Chorley dragged into row between two senior Labour politicians over multi-billion pound public transport investment
Two senior Labour politicians have clashed ... over the vexed issue of train fares in Chorley.
The frankly bizarre dispute centres on a tweet from Greater Manchester mayor Andy Burnham bemoaning the price of rail travel between Newton-le-Willows and Manchester.
Mr Burnham, who previously represented the nearby Leigh constituency, was responding to chancellor Rishi Sunak's announcement that £7bn would be given to areas such as Greater Manchester, the West Midlands and South Yorkshire for projects ranging from tram improvements to introducing London-style improvements in infrastructure, fares and services.
He pointed out that a 15 minute rail journey between Newton-le-Willows and Manchester costs £8 and argued the North West region needs "London-level" fare prices.
But his seemingly inoffensive tweet, provoked a spiky response from Labour MP Neil Coyle, who represents the south London constituency of Bermondsey and Old Southwark.
Mr Coyle accused Mr Burnham of making "cheap digs" at London before unceremoniously dragging Chorley into the squabble.
He said season ticket train fares from Chorley to Manchester are cheaper than those from Croyden to central London.
Why Mr Coyle used Chorley, which is 17 miles away from Newton-le-Willows, as an example is unclear.
"It is *more expensive* to have a season ticket from Croydon to central London than Chorley to central Manchester," Mr Coyle tweeted.
"These cheap digs at London are inaccurate and need to end, not least for anyone interested in Labour doing well, or anyone interested in facts."
He was angered by Mr Burnham's earlier tweet saying "Public transport is so expensive in our part of the world" alongside a picture of a £8 train ticket from a journey from Newton Manchester.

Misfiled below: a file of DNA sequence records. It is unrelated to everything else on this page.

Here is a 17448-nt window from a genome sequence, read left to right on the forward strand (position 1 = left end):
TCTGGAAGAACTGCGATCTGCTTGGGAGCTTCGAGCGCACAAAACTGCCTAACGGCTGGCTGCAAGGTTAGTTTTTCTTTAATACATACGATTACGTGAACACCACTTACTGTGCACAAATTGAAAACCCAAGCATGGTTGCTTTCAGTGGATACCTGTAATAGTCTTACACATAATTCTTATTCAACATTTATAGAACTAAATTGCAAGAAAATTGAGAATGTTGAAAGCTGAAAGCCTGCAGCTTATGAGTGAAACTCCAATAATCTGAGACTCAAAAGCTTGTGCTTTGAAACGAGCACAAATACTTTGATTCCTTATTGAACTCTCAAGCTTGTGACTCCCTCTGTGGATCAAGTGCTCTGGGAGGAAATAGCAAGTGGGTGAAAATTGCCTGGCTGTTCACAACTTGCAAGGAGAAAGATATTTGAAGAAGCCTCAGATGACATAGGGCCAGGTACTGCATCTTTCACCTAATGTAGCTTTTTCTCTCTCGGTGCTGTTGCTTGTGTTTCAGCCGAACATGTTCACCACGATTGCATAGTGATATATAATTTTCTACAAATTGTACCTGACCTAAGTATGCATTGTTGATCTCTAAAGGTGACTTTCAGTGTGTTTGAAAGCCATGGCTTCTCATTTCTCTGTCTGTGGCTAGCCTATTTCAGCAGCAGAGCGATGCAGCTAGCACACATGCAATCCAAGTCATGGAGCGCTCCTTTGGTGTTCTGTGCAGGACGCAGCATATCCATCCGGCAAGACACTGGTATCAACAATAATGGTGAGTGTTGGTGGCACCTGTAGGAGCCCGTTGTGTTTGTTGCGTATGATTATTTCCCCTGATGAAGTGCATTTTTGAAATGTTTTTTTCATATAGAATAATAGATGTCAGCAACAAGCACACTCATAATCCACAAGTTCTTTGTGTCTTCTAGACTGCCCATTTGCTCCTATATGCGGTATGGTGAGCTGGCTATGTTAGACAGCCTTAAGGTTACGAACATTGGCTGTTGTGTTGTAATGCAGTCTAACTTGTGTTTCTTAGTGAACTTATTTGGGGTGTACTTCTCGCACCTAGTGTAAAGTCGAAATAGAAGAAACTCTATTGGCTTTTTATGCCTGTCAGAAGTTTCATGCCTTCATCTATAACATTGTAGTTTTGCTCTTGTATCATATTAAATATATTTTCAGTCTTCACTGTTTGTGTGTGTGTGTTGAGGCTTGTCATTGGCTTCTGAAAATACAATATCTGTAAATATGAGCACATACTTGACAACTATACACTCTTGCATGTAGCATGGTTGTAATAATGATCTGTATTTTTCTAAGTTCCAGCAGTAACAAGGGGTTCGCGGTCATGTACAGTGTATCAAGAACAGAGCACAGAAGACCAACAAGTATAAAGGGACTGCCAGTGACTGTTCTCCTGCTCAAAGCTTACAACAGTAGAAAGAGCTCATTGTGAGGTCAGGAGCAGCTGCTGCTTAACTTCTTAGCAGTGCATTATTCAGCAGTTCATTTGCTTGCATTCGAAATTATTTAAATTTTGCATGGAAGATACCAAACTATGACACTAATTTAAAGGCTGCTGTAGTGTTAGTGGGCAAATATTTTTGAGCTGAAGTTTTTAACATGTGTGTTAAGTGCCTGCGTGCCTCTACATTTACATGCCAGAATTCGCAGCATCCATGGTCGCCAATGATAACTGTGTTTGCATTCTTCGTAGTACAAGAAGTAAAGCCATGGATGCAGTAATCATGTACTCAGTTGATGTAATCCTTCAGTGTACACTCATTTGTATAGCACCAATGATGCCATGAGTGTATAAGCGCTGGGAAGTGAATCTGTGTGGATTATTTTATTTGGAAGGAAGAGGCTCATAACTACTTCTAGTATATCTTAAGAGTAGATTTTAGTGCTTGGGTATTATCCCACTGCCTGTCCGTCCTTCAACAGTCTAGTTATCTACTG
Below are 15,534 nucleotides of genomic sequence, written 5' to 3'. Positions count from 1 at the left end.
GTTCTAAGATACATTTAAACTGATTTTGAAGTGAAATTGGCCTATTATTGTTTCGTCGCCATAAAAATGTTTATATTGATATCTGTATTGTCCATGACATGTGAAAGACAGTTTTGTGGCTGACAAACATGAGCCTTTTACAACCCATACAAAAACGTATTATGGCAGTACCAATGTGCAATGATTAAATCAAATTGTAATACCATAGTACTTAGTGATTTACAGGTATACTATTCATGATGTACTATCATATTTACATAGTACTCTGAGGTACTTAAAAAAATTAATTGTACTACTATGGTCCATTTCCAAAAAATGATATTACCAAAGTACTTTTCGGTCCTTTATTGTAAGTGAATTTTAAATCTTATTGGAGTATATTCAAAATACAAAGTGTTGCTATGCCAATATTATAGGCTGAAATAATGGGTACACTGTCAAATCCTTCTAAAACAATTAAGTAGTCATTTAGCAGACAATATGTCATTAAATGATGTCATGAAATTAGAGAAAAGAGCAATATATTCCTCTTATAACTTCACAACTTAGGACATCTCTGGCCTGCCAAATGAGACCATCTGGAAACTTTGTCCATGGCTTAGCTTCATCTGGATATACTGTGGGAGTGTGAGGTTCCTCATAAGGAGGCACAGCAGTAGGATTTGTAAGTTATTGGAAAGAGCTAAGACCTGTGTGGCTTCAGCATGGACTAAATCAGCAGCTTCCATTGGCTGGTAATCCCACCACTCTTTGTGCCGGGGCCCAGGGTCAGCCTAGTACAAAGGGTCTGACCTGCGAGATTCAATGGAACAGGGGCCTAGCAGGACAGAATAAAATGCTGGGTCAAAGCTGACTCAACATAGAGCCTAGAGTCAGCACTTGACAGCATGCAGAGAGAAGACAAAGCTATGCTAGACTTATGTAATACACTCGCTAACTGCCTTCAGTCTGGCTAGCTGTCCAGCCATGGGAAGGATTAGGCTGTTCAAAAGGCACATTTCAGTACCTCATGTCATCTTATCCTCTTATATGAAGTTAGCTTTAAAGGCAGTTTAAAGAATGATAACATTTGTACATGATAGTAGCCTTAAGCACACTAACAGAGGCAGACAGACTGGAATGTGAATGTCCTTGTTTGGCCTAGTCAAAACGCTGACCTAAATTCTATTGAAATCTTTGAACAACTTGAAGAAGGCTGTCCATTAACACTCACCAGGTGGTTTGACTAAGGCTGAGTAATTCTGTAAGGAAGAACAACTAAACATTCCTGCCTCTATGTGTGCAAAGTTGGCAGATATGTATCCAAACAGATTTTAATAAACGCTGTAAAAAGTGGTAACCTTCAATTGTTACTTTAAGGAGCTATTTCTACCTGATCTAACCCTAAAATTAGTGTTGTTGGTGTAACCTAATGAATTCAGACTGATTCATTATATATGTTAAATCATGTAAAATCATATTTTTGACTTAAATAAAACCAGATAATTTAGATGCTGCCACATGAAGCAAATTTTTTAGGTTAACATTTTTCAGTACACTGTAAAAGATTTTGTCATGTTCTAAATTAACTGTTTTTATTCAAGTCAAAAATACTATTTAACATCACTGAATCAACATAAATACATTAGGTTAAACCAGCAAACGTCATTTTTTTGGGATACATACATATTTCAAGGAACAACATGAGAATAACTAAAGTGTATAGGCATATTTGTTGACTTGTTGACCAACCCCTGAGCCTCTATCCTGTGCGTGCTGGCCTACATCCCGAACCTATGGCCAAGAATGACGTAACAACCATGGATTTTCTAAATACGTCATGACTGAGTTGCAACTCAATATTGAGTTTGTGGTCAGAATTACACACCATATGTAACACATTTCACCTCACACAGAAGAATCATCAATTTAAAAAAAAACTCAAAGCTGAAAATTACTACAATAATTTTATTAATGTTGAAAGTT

"This is the cost of a one-stop, 20-minute journey," he wrote.
"To be levelled up, we need London-level fares. Accept nothing less."
Mr Burnham later responded to Mr Coyle's barbed comments, saying: "It is not a “dig” at London to ask that people here get some of the good things London has got.
"But if that’s the way we’re treated when we dare to ask for the same, we will never win back the Red Wall!."
The quarrel followed an announcement this morning from chancellor Rishi Sunak that many of the country metro mayor's are to receive more funding for public transport.
Labour’s Mr Burnham had called for £1 billion and put pressure on ministers during the Tory Party conference in Manchester earlier this month.
He had said that handing over the money for him to introduce his London-style Bee Network would make political sense for the Government, because Boris Johnson could blame him if it failed and take credit if it succeeded.
And the Treasury has confirmed Greater Manchester will be given £1.07 billion in next week’s Budget and spending review.
The announcement is also being touted as a vote of confidence in the devolution agenda as all those awarded cash are areas with metro mayors.
Mr Burnham said the funding was an “important first step” that “shows the Government is listening to the case that Greater Manchester is making”.
But he said that ongoing revenue funding would also be needed.
“As welcome as it is, infrastructure investment alone will not make levelling up feel real to the people of Greater Manchester.,” he said.
“That will only happen when the frequency and coverage of bus services are increased and fares are lowered to London levels.
“So we are now hopeful that the Government will soon build on this foundation and match this allocation with revenue funding to make our Bee Network vision a reality.”
Elsewhere, there will be £830 million given to West Yorkshire, £570 million in South Yorkshire, £1.05 billion in the West Midlands, £310 million in Tees Valley, £540 million in the West of England and £710 million for the Liverpool City Region.